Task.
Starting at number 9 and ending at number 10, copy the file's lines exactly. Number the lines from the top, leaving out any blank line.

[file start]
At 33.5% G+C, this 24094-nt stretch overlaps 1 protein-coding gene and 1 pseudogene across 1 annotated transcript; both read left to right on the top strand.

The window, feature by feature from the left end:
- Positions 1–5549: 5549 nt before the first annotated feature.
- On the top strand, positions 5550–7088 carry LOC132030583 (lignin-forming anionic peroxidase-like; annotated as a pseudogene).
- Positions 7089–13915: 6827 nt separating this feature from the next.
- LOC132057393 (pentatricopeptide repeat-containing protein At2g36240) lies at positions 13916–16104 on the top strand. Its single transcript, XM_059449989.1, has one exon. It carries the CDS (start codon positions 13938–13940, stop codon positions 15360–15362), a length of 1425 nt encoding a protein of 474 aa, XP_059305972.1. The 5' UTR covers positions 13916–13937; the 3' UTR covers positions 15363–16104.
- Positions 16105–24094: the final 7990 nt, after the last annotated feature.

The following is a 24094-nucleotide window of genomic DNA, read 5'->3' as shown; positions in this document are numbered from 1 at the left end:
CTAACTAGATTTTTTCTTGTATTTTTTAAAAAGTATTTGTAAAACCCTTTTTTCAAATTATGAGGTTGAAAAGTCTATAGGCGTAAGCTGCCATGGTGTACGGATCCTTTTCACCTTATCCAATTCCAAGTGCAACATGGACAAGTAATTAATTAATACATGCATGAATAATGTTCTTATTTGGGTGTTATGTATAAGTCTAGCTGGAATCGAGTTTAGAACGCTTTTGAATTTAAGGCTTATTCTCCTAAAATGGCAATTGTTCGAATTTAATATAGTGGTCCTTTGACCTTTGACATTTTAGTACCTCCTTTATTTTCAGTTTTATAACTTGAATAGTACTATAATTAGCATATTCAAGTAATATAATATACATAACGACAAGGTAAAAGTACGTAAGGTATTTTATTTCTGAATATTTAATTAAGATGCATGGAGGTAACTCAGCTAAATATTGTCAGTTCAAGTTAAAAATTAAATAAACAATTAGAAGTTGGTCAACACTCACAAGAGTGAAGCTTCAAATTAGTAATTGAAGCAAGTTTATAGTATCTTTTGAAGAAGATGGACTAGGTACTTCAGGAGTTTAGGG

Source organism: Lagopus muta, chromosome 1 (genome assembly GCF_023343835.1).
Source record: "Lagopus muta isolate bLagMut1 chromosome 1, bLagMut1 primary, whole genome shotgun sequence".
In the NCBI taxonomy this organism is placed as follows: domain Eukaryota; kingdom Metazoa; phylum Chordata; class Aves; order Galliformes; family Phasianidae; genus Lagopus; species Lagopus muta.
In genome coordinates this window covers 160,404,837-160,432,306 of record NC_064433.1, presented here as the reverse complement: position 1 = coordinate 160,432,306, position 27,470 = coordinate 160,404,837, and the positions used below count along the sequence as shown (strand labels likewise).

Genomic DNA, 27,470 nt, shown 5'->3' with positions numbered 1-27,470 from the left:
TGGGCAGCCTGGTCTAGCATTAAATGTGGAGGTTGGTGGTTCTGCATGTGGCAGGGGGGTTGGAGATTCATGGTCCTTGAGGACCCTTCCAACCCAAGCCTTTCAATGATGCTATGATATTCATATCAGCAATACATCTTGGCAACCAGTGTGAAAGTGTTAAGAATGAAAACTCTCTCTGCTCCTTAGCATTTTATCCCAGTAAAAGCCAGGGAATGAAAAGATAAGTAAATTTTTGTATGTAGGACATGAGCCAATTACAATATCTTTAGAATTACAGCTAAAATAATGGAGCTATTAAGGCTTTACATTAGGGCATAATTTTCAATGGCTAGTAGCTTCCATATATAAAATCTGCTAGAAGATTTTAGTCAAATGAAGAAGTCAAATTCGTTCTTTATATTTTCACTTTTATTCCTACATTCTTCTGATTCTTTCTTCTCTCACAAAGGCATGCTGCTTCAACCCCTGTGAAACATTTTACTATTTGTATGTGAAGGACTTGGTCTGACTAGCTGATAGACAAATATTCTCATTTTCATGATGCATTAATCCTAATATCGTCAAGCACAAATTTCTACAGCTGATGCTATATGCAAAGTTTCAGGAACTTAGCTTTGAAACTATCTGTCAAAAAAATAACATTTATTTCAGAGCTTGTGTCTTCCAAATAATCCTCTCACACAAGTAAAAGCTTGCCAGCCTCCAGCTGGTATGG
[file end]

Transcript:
CTAACTAGATTTTTTCTTGTATTTTTTAAAAAGTATTTGTAAAACCCTTTTTTCAAATTATGAGGTTGAAAAGTCTATAGGCGTAAGCTGCCATGGTGTACGGATCCTTTTCACCTTATCCAATTCCAAGTGCAACATGGACAAGTAATTAATTAATACATGCATGAATAATGTTCTTATTTGGGTGTTATGTATAAGTCTAGCTGGAATCGAGTTTAGAACGCTTTTGAATTTAAGGCTTATTCTCCTAAAATGGCAATTGTTCGAATTTAATATAGTGGTCCTTTGACCTTTGACATTTTAGTACCTCCTTTATTTTCAGTTTTATAACTTGAATAGTACTATAATTAGCATATTCAAGTAATATAATATACATAACGACAAGGTAAAAGTACGTAAGGTATTTTATTTCTGAATATTTAATTAAGATGCATGGAGGTAACTCAGCTAAATATTGTCAGTTCAAGTTAAAAATTAAATAAACAATTAGAAGTTGGTCAACACTCACAAGAGTGAAGCTTCAAATTAGTAATTGAAGCAAGTTTATAGTATCTTTTGAAGAAGATGGACTAGGTACTTCAGGAGTTTAGGG

Source organism: Lagopus muta, chromosome 1 (genome assembly GCF_023343835.1).